Why do tunes get stuck in our heads?
The Music, Mind and Brain group is currently running a number of projects examining the nature of earworms. We are funded by The Leverhulme Trust and our projects run in partnership with 6Music (BBC Radio).
What are 'earworms'?
The term earworm originally comes from a translation of the German word 'Ohrwurm'. It refers to the experience of having a tune or a part of a tune stuck in your head. Often a person experiencing an earworm has no idea why a tune has popped into their head and has little control over how long it continues. Earworms are a really common phenomenon: A recent poll suggested over 90% of the population experience them at least once a week, so it seems like having the odd earworm is perfectly normal. But 15% of people classified their earworms as "disturbing"  and in a different study one third of the people described their earworms as "unpleasant"  - This means that although earworms are essentially harmless they can get in the way of what you are trying to do and can stop you from thinking straight.
Despite the prevalent nature of earworms and the potential impact they can have on our normal thought processes very little is known about what causes earworms, why they happen to some people more than others and why some tunes are more commonly heard as an earworm than others. This is where our research comes in!
What features do typical earworm music tunes have in common? - Are some tunes naturally more 'sticky'?
We have completed the first run of this project using over 1000 reports of earworm tunes. We used computational methods to analyse the structure of the tunes that were reported as earworms and then compared these tunes to 'control songs' to see which parts of the musical structure make a tune more 'sticky'. Our model is continuing to grow and develop in strength as we get more and more reports. To keep you updated, we can tell you that the current model can predict whether a tune has the potential to be an earworm with over 80% success. We are currently re-analysing our dataset to update our model and very soon we will have our first paper on this subject.
We presented our latest findings on this project at the 12th International Conference on Music Perception and Cognition (ICMPC) in July 2012 in a specially dedicated symposium run by Dr Vicky Williamson. The paper was presented by Dr. Vicky Williamson and Dr. Daniel Muellensiefen.
What do people who frequently experience earworms have in common? - Are musicians or music lovers more vulnerable? What about people with different personality types?
We have completed the first run of this project using nearly 2000 reports of earworm tunes. We used statistical techniques to determine whether certain types of people were more likely to experience earworms. To keep you updated, we have found some fascinating relationships between personality and earworms.Our first paper on this subject has been submitted for publication and we hope to provide further details soon.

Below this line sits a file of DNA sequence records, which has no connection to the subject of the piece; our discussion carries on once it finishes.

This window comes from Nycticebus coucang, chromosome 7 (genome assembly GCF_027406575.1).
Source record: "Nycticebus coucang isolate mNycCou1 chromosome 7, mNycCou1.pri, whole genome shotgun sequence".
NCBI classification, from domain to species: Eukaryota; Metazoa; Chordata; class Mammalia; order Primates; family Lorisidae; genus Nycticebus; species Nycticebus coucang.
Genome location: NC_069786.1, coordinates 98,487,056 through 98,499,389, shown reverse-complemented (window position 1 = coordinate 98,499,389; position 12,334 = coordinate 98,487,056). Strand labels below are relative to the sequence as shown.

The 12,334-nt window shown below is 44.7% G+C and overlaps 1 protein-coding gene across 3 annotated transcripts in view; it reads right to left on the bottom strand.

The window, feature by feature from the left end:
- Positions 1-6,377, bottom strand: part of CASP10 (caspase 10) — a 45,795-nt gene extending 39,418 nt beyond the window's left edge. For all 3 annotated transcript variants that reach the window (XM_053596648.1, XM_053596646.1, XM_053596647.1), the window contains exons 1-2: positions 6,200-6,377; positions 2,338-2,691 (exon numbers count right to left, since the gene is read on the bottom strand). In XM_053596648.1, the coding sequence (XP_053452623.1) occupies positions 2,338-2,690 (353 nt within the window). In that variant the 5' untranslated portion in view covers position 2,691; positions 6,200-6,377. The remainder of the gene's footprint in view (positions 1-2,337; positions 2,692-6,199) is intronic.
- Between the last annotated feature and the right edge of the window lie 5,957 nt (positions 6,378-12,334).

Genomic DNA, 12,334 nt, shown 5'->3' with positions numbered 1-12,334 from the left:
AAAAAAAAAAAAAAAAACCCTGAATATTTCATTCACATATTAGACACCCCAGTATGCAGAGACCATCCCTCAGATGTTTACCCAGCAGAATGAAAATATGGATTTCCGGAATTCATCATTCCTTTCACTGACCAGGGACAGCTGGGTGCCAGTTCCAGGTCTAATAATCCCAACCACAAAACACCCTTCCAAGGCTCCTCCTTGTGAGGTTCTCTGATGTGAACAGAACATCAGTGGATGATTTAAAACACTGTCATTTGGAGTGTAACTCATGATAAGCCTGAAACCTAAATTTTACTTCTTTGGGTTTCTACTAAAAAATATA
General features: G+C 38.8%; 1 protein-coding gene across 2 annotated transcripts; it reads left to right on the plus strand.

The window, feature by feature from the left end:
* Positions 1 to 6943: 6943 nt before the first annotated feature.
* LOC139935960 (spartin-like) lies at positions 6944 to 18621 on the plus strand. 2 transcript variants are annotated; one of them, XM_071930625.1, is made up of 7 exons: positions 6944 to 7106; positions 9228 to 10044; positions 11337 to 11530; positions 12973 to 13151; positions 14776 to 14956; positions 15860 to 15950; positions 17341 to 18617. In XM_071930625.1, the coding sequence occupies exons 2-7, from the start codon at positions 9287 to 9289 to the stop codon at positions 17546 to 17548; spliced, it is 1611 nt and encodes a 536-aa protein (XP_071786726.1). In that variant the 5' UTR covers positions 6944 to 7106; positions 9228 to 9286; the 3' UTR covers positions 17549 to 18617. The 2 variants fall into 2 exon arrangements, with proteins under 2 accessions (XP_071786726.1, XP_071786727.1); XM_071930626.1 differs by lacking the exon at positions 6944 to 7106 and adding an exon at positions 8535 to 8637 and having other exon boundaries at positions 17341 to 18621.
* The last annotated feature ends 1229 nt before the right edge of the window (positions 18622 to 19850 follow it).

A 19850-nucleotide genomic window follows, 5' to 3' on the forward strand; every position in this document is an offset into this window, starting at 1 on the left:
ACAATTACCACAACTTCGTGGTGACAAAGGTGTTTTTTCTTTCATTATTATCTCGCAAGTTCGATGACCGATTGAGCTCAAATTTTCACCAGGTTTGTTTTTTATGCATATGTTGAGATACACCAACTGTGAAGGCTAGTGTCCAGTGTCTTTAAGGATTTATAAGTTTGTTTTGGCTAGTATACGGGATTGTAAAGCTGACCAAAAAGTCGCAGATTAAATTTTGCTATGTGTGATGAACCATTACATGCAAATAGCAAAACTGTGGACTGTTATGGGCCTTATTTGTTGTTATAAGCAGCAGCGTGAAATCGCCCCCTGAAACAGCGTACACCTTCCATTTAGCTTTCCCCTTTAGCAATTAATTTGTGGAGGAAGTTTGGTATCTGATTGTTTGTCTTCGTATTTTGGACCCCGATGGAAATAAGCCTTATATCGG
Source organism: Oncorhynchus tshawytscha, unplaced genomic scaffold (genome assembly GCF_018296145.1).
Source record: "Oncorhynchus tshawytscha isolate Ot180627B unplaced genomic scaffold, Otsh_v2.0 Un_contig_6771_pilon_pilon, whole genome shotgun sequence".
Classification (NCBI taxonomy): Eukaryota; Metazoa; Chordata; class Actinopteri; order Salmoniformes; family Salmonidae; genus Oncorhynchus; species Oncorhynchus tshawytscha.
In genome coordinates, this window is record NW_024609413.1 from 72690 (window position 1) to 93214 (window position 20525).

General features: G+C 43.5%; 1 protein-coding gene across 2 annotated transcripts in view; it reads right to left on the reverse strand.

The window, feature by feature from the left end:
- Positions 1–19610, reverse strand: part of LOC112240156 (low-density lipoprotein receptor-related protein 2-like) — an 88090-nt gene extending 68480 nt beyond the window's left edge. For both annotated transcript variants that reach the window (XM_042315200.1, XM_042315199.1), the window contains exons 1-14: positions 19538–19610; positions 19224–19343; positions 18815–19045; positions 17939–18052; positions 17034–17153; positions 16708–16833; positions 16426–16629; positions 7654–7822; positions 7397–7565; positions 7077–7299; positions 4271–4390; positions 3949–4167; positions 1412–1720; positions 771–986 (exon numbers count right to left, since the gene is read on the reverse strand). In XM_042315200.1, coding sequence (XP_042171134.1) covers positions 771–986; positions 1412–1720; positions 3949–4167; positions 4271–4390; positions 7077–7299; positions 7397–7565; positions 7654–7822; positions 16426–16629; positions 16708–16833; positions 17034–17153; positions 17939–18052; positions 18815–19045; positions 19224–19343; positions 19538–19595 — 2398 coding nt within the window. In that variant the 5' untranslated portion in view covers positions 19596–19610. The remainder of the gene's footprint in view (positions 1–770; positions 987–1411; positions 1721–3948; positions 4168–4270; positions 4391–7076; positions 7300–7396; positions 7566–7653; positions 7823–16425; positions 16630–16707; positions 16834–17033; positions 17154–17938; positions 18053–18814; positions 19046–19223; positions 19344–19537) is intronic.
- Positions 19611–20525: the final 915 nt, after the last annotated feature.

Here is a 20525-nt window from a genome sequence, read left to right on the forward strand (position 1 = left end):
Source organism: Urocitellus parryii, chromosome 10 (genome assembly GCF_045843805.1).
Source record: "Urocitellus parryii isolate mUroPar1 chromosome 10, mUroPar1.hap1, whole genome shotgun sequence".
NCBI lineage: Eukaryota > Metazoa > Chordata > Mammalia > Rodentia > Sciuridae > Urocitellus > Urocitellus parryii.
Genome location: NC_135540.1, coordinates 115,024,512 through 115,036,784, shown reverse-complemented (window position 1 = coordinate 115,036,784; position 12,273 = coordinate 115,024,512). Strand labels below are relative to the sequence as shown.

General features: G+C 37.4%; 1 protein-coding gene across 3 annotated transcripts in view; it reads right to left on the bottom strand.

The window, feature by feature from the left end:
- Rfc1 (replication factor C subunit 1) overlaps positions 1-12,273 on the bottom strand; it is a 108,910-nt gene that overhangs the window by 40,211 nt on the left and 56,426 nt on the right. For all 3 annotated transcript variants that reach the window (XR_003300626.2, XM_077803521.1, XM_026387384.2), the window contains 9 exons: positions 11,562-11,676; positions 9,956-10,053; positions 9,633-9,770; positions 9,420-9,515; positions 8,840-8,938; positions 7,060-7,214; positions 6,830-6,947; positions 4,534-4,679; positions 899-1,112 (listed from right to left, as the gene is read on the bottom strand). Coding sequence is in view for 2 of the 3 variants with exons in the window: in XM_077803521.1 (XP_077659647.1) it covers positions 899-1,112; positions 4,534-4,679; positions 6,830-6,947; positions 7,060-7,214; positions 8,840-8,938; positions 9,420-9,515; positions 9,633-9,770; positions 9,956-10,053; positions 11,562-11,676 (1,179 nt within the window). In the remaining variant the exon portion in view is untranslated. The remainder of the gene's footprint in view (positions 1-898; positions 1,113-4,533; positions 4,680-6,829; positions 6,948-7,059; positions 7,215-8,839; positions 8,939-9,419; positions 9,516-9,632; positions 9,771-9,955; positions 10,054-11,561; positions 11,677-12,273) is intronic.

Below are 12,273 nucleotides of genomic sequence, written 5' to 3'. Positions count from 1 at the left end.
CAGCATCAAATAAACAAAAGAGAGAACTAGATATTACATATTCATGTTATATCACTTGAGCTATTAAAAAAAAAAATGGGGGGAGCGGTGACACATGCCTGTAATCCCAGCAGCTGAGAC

Our PhD student Georgina Floridou presented our latest findings on this project at the 12th International Conference on Music Perception and Cognition (ICMPC) in July 2012. Her paper was titled 'Contracting earworms: The roles of personality and musicality'.
What causes earworms? - Are some situations more 'high risk'? Can earworms have a purpose?
We have completed their analyses of over 3000 earworm reports provided by the general public using our questionnaire and 6 Music contacts. To summarise, the results of this analysis have shown that while the music in our environment has an effect on our earworm experiences, especially when we hear music repeatedly and outside of our control, this is not the only factor that leads to spontaneous musical imagery. The reports we have received highlighted the importance of spreading activation in memory (both personal memory and memory for simple knowledge and facts), as well as the effects of mood and attention states on the type of music that we hear in our heads.
What cures earworms? - We have built a database of 'earworm cures', supplied by kind members of the public. Is there a way to control your earworms? Do some people have a trick for silencing the stuck tune? Is there a melody or sound that you can play or imagine that knocks out an earworm without itself getting stuck?
We have completed the analysis of over 1000 accounts of how people react to and try to control their earworms. We have found that although most people tend to passively accept their earworms and let them fade out on their own, a significant proportion of people also engaged in active coping strategies, with varying degrees of success. The most popular coping strategies were to engage with the earworm tune, often by listening to the full tune aloud, and distraction from the earworm tune, most commonly by using other music or verbal material.
Our paper on this topic has now been published in the journal PLOSONE and can be freely accessed, titled 'Sticky Tunes: How Do People React to Involuntary Musical Imagery?'.
The research team
A featuring in the New Yorker : Anatomy of an earworm
Earworm Paper 1 (Project 3) on the British Psychological Society Blog:
Learn more about our research group
Learn about our Masters in Music, Mind and Brain
- Liikkanen L.A. (2008) Music in everymind: Commonality of involuntary musical imagery. Proceedings of the 10th International Conference of Music Perception and Cognition. Sapporo, Japan.
- Beaman, C. P., & Williams, T. I. (2010) Earworms ("stuck song syndrome"): Towards a natural history of intrusive thoughts. British Journal of Psychology, 101(4), 637-653.